Bill Duncan inducted into the Australian Racing Hall of Fame in 2003.
The small, select group of jockeys that has produced accomplishments sufficient to warrant Australian Racing Hall of Fame induction is filled with individuals whose unique contributions caused them to stand out among the many thousands who have earned their living steering thoroughbreds in the Sport of Kings.
One of these jockeys went by the name of William "Bill" Duncan.
Bill Duncan left his mark in the time between World War I and World War II. As a 16-year-old apprentice he wrote his first winner in 1916 Mentone. Just two years later he won his first important event the 1918 Coongy Handicap.
It was less than a month later when Duncan notched his first Melbourne Cup victory, steering C.L Macdonald owned, Richard Bradfield trained Night Watch to a half length victory in what would go down as one of the top 10 fastest times in the race to that point in time.
While it's true that Bill Duncan was given this ride because there were few who could make Night Watch's 42 kg weight allotment, it's also true that he took best possible advantage of the opportunity.
While he stood a mere 152 cm tall, he did not let his lack of physical height interfere with his giant accomplishments on the track.
His 1918 Melbourne Cup win proved to be no fluke. Bill Duncan was to set a standard that few have ever matched, perhaps most notable of these was his until then record 11 Melbourne Jockey's Premierships, a record that stood for years and needed no one less than Roy Higgins to surpass it.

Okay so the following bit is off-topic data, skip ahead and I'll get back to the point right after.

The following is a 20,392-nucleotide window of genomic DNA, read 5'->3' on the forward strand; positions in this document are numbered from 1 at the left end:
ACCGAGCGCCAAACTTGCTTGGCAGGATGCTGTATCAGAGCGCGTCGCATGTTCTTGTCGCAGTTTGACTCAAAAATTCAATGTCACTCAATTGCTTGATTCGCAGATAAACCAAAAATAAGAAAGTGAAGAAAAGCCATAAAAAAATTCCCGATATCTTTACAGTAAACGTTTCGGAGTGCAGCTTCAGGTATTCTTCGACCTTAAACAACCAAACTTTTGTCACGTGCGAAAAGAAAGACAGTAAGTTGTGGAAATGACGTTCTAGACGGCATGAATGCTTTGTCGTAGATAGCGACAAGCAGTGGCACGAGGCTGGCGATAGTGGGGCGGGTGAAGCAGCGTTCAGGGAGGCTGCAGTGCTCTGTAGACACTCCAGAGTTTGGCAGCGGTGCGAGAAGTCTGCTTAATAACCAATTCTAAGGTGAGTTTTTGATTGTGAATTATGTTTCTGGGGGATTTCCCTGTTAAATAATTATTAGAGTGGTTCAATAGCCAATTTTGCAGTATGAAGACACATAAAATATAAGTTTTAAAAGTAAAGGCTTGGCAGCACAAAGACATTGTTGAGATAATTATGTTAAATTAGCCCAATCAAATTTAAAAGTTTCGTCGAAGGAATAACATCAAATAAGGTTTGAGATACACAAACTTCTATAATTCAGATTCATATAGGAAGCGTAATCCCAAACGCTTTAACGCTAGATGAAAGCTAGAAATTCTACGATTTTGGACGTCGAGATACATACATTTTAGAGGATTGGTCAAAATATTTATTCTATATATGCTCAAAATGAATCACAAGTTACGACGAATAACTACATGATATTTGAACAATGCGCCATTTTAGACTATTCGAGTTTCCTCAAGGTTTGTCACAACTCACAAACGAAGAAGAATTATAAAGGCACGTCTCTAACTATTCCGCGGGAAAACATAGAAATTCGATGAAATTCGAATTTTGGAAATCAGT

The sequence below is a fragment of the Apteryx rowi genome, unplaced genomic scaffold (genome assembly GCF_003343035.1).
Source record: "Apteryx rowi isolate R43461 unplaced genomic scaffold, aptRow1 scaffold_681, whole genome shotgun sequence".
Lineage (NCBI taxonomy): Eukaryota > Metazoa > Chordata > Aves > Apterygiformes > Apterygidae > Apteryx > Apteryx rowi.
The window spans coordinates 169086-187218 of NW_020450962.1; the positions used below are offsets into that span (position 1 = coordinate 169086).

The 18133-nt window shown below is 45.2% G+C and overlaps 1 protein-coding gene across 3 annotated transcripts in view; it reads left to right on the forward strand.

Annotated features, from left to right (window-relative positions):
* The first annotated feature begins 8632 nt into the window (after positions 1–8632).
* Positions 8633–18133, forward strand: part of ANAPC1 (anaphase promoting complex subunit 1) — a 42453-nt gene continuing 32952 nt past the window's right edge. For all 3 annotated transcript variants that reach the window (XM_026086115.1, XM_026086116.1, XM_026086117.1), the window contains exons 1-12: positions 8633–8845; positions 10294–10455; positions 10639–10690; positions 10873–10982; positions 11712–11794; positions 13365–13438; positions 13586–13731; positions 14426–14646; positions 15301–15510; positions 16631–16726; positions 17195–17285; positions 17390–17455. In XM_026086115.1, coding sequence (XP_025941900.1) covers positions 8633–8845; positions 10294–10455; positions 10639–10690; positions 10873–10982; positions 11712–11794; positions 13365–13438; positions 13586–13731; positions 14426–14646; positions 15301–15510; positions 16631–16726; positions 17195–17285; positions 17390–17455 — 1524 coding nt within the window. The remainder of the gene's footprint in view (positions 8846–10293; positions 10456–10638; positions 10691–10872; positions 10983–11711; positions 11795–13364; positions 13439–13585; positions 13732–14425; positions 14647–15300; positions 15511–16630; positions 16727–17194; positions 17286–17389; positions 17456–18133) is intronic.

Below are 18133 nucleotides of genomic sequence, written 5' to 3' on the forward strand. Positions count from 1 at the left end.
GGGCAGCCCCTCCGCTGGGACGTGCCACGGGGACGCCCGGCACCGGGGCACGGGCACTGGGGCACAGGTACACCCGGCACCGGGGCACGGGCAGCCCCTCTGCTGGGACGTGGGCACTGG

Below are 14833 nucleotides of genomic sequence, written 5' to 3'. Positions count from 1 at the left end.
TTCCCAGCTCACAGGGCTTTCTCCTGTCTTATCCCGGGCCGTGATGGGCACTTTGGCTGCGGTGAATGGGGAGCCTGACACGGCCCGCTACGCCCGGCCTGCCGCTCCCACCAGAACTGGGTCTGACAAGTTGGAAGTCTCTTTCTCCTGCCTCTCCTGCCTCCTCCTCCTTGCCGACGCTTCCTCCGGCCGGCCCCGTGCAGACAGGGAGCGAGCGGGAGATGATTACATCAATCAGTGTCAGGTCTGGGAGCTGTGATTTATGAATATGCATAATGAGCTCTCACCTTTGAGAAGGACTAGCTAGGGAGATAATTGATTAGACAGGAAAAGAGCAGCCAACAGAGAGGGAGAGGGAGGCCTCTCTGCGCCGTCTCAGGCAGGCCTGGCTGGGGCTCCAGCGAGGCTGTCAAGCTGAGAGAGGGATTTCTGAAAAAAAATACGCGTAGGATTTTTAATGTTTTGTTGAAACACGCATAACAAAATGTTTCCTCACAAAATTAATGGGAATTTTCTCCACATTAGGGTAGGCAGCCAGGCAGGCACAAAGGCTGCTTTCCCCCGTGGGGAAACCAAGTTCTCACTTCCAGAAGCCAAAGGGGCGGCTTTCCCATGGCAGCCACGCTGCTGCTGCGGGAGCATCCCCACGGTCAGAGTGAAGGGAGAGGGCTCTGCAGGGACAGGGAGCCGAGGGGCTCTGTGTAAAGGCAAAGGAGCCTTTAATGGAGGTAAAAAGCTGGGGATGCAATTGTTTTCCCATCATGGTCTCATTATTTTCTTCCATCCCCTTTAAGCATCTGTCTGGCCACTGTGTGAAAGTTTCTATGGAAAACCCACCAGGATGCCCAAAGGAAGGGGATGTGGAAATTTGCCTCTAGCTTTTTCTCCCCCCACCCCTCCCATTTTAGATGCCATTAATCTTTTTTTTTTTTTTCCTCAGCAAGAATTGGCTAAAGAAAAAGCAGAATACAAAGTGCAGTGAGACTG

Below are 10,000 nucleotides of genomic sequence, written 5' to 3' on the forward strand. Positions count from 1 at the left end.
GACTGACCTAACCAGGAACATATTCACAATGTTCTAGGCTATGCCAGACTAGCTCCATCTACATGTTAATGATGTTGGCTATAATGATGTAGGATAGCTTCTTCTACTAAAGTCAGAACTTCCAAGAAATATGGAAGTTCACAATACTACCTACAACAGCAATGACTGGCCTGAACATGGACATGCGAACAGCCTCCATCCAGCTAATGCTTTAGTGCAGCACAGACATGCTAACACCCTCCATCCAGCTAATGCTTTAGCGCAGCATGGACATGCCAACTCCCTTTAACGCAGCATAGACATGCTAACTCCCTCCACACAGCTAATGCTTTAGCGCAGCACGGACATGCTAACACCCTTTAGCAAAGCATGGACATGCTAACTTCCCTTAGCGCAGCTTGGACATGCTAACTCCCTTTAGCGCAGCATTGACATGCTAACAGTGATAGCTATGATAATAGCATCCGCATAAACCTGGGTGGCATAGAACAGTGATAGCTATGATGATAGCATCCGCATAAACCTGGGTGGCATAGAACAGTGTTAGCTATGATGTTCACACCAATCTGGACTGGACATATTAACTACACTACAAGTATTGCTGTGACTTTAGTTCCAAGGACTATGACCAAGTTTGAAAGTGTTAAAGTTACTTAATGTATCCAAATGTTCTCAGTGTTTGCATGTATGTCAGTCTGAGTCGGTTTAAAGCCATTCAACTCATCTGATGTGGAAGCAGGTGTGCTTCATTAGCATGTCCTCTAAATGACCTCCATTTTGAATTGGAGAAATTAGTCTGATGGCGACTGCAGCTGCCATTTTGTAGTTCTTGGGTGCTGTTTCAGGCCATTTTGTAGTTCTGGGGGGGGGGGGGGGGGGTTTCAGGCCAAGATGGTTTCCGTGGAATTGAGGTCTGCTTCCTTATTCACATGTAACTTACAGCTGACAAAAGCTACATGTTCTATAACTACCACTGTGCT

Bill Duncan's lifetime record is listed at 893 wins, 74 of which were stakes races. His record of major wins includes a second Melbourne Cup aboard Rodney Dangar owned, T.J. Smith trained Peter Pan in 1932, the 3:23.75 time tied for the third fastest in the 71 years of Melbourne Cup history.
Bill Duncan also won the Caulfield Cup in 1928 aboard Maple and the very next year on High Syce. He posted a win in the 1924 Australian Cup steering Accarak to the post ahead of Jack Staff and El Dorado.
He also won the 1925 Epsom handicap, the 1926 VRC Oaks, 1928 W. S. Cox Plate, 1928 Doncaster Handicap, 1928; Metropolitan Handicap and the 1932 AJC Oaks. Let's not fail to mention a second Australian Cup, this one coming in 1931 aboard Carry On besting White Nose and St. Mary.
Include in this list numerous major handicapped and weight for age events, and the picture of Duncan 's exploits becomes clearer.
Certainly the most dramatic of all Bill Duncan 's victories would be the 1925 AJC Derby. Bill Duncan 's mount that day, Manfred, spotted the rest of the field 100 metres when he failed to leave the barrier. Duncan managed to make up the deficit and win in the bargain.
Duncan 's reputation also earned him the opportunity to compete aboard the immortal Phar Lap, which turned out to be a singular honour.
Like all who had donned the silks before him, and many to come after, Bill Duncan experienced more than his fair share of the adversity that accompanies riding large, powerful animals for a living.
His career almost came to a premature conclusion in 1929 when he broke his back in a fall. Another serious fall in 1933, this one coming aboard Rose Valais, did supply the capstone for Duncan 's career.
Bill Duncan died in 1983. He was inducted into the Australian Racing Hall of Fame in 2003.